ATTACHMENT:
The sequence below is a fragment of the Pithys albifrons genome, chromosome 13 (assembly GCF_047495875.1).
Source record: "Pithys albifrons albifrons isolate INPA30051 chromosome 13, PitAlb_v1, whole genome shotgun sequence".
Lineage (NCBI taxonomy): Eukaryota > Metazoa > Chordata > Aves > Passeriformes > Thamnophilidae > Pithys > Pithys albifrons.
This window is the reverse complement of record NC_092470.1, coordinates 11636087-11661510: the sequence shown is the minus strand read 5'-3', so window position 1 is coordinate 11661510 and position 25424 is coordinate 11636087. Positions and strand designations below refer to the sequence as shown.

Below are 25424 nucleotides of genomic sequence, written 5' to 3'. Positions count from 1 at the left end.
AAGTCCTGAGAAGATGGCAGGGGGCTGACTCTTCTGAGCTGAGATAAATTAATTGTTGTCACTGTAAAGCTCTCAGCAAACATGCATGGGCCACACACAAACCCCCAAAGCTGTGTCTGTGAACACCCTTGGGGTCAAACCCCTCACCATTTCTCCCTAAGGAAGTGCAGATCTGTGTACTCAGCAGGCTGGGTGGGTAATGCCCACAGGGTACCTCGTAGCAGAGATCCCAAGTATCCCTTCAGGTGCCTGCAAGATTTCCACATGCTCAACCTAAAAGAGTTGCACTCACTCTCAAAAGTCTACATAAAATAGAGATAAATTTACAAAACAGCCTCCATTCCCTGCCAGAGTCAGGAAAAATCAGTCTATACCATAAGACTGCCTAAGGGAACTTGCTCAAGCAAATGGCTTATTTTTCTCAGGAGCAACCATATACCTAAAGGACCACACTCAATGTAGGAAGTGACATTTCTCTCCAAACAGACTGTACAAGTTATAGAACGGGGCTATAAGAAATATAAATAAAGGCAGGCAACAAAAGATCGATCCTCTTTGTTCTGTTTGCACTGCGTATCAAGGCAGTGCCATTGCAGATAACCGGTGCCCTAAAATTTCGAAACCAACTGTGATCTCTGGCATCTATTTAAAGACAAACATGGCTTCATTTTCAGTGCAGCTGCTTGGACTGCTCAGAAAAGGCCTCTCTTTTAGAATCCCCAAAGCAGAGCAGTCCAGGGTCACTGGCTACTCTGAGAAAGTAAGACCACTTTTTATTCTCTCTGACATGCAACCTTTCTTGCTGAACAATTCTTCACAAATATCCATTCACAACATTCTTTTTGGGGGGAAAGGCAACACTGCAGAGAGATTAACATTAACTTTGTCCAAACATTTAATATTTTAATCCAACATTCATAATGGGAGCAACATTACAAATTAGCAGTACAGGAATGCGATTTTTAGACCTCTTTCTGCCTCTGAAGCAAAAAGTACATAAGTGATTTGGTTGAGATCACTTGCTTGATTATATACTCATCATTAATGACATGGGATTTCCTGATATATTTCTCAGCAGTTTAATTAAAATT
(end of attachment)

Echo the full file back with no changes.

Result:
The sequence below is a fragment of the Pithys albifrons genome, chromosome 13 (assembly GCF_047495875.1).
Source record: "Pithys albifrons albifrons isolate INPA30051 chromosome 13, PitAlb_v1, whole genome shotgun sequence".
Lineage (NCBI taxonomy): Eukaryota > Metazoa > Chordata > Aves > Passeriformes > Thamnophilidae > Pithys > Pithys albifrons.
This window is the reverse complement of record NC_092470.1, coordinates 11636087-11661510: the sequence shown is the minus strand read 5'-3', so window position 1 is coordinate 11661510 and position 25424 is coordinate 11636087. Positions and strand designations below refer to the sequence as shown.

Below are 25424 nucleotides of genomic sequence, written 5' to 3'. Positions count from 1 at the left end.
AAGTCCTGAGAAGATGGCAGGGGGCTGACTCTTCTGAGCTGAGATAAATTAATTGTTGTCACTGTAAAGCTCTCAGCAAACATGCATGGGCCACACACAAACCCCCAAAGCTGTGTCTGTGAACACCCTTGGGGTCAAACCCCTCACCATTTCTCCCTAAGGAAGTGCAGATCTGTGTACTCAGCAGGCTGGGTGGGTAATGCCCACAGGGTACCTCGTAGCAGAGATCCCAAGTATCCCTTCAGGTGCCTGCAAGATTTCCACATGCTCAACCTAAAAGAGTTGCACTCACTCTCAAAAGTCTACATAAAATAGAGATAAATTTACAAAACAGCCTCCATTCCCTGCCAGAGTCAGGAAAAATCAGTCTATACCATAAGACTGCCTAAGGGAACTTGCTCAAGCAAATGGCTTATTTTTCTCAGGAGCAACCATATACCTAAAGGACCACACTCAATGTAGGAAGTGACATTTCTCTCCAAACAGACTGTACAAGTTATAGAACGGGGCTATAAGAAATATAAATAAAGGCAGGCAACAAAAGATCGATCCTCTTTGTTCTGTTTGCACTGCGTATCAAGGCAGTGCCATTGCAGATAACCGGTGCCCTAAAATTTCGAAACCAACTGTGATCTCTGGCATCTATTTAAAGACAAACATGGCTTCATTTTCAGTGCAGCTGCTTGGACTGCTCAGAAAAGGCCTCTCTTTTAGAATCCCCAAAGCAGAGCAGTCCAGGGTCACTGGCTACTCTGAGAAAGTAAGACCACTTTTTATTCTCTCTGACATGCAACCTTTCTTGCTGAACAATTCTTCACAAATATCCATTCACAACATTCTTTTTGGGGGGAAAGGCAACACTGCAGAGAGATTAACATTAACTTTGTCCAAACATTTAATATTTTAATCCAACATTCATAATGGGAGCAACATTACAAATTAGCAGTACAGGAATGCGATTTTTAGACCTCTTTCTGCCTCTGAAGCAAAAAGTACATAAGTGATTTGGTTGAGATCACTTGCTTGATTATATACTCATCATTAATGACATGGGATTTCCTGATATATTTCTCAGCAGTTTAATTAAAATT